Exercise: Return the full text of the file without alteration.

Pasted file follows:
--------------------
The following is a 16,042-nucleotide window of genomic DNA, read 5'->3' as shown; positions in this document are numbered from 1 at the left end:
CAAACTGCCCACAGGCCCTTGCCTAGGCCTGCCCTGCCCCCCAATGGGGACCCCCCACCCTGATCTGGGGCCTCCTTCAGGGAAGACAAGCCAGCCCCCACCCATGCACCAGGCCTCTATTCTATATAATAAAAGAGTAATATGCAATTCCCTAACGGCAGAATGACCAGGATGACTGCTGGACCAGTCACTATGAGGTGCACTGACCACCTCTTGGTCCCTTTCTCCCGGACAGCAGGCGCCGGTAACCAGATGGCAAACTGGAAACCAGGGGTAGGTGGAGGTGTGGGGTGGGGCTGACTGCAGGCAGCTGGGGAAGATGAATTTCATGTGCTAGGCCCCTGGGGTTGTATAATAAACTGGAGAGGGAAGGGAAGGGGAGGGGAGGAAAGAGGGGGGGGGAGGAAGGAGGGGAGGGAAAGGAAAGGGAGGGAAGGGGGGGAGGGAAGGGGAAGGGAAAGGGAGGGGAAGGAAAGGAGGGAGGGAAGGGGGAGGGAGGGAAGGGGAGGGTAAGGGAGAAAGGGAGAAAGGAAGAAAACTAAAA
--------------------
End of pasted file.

The following is a 16,042-nucleotide window of genomic DNA, read 5'->3' as shown; positions in this document are numbered from 1 at the left end:
CAAACTGCCCACAGGCCCTTGCCTAGGCCTGCCCTGCCCCCCAATGGGGACCCCCCACCCTGATCTGGGGCCTCCTTCAGGGAAGACAAGCCAGCCCCCACCCATGCACCAGGCCTCTATTCTATATAATAAAAGAGTAATATGCAATTCCCTAACGGCAGAATGACCAGGATGACTGCTGGACCAGTCACTATGAGGTGCACTGACCACCTCTTGGTCCCTTTCTCCCGGACAGCAGGCGCCGGTAACCAGATGGCAAACTGGAAACCAGGGGTAGGTGGAGGTGTGGGGTGGGGCTGACTGCAGGCAGCTGGGGAAGATGAATTTCATGTGCTAGGCCCCTGGGGTTGTATAATAAACTGGAGAGGGAAGGGAAGGGGAGGGGAGGAAAGAGGGGGGGGGAGGAAGGAGGGGAGGGAAAGGAAAGGGAGGGAAGGGGGGGAGGGAAGGGGAAGGGAAAGGGAGGGGAAGGAAAGGAGGGAGGGAAGGGGGAGGGAGGGAAGGGGAGGGTAAGGGAGAAAGGGAGAAAGGAAGAAAACTAAAA